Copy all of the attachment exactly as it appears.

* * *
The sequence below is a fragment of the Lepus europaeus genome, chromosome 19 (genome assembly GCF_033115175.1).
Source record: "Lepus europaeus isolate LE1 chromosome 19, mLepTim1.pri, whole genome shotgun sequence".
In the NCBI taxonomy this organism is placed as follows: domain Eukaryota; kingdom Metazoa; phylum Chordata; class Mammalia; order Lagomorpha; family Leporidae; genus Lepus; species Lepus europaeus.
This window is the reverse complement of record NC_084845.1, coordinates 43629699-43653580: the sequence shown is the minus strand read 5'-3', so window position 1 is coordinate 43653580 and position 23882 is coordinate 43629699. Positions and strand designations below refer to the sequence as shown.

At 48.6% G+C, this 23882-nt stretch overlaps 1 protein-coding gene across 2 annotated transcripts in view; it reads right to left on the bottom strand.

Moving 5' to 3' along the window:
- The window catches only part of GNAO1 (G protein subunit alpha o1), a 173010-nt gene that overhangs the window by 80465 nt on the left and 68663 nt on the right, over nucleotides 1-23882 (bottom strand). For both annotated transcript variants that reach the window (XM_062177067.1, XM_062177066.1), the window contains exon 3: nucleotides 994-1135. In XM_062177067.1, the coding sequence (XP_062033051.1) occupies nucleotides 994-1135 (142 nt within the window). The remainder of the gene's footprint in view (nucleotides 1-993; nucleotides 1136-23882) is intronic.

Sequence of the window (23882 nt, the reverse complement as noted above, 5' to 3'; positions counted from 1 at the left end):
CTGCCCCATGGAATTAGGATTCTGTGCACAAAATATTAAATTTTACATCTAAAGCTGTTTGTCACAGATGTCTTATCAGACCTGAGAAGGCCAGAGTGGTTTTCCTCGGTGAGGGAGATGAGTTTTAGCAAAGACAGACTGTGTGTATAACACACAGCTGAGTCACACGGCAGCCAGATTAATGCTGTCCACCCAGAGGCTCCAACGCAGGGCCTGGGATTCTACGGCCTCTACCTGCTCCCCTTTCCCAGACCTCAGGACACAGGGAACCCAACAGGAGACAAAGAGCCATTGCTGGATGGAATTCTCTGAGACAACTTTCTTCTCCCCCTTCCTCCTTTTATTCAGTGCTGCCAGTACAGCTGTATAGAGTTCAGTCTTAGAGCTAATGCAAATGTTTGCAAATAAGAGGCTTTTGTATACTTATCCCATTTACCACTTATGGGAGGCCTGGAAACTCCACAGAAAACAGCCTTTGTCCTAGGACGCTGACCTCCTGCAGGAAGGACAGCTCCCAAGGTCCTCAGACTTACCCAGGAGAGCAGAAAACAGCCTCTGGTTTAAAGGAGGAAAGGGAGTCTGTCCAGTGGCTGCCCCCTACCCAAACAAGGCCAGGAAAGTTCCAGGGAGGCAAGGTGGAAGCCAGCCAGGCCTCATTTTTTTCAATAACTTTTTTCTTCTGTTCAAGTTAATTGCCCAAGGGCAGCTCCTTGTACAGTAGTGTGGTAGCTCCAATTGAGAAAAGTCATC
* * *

The sequence below is a fragment of the Lepus europaeus genome, chromosome 19 (genome assembly GCF_033115175.1).
Source record: "Lepus europaeus isolate LE1 chromosome 19, mLepTim1.pri, whole genome shotgun sequence".
In the NCBI taxonomy this organism is placed as follows: domain Eukaryota; kingdom Metazoa; phylum Chordata; class Mammalia; order Lagomorpha; family Leporidae; genus Lepus; species Lepus europaeus.
This window is the reverse complement of record NC_084845.1, coordinates 43629699-43653580: the sequence shown is the minus strand read 5'-3', so window position 1 is coordinate 43653580 and position 23882 is coordinate 43629699. Positions and strand designations below refer to the sequence as shown.

At 48.6% G+C, this 23882-nt stretch overlaps 1 protein-coding gene across 2 annotated transcripts in view; it reads right to left on the bottom strand.

Moving 5' to 3' along the window:
- The window catches only part of GNAO1 (G protein subunit alpha o1), a 173010-nt gene that overhangs the window by 80465 nt on the left and 68663 nt on the right, over nucleotides 1-23882 (bottom strand). For both annotated transcript variants that reach the window (XM_062177067.1, XM_062177066.1), the window contains exon 3: nucleotides 994-1135. In XM_062177067.1, the coding sequence (XP_062033051.1) occupies nucleotides 994-1135 (142 nt within the window). The remainder of the gene's footprint in view (nucleotides 1-993; nucleotides 1136-23882) is intronic.

Sequence of the window (23882 nt, the reverse complement as noted above, 5' to 3'; positions counted from 1 at the left end):
CTGCCCCATGGAATTAGGATTCTGTGCACAAAATATTAAATTTTACATCTAAAGCTGTTTGTCACAGATGTCTTATCAGACCTGAGAAGGCCAGAGTGGTTTTCCTCGGTGAGGGAGATGAGTTTTAGCAAAGACAGACTGTGTGTATAACACACAGCTGAGTCACACGGCAGCCAGATTAATGCTGTCCACCCAGAGGCTCCAACGCAGGGCCTGGGATTCTACGGCCTCTACCTGCTCCCCTTTCCCAGACCTCAGGACACAGGGAACCCAACAGGAGACAAAGAGCCATTGCTGGATGGAATTCTCTGAGACAACTTTCTTCTCCCCCTTCCTCCTTTTATTCAGTGCTGCCAGTACAGCTGTATAGAGTTCAGTCTTAGAGCTAATGCAAATGTTTGCAAATAAGAGGCTTTTGTATACTTATCCCATTTACCACTTATGGGAGGCCTGGAAACTCCACAGAAAACAGCCTTTGTCCTAGGACGCTGACCTCCTGCAGGAAGGACAGCTCCCAAGGTCCTCAGACTTACCCAGGAGAGCAGAAAACAGCCTCTGGTTTAAAGGAGGAAAGGGAGTCTGTCCAGTGGCTGCCCCCTACCCAAACAAGGCCAGGAAAGTTCCAGGGAGGCAAGGTGGAAGCCAGCCAGGCCTCATTTTTTTCAATAACTTTTTTCTTCTGTTCAAGTTAATTGCCCAAGGGCAGCTCCTTGTACAGTAGTGTGGTAGCTCCAATTGAGAAAAGTCATC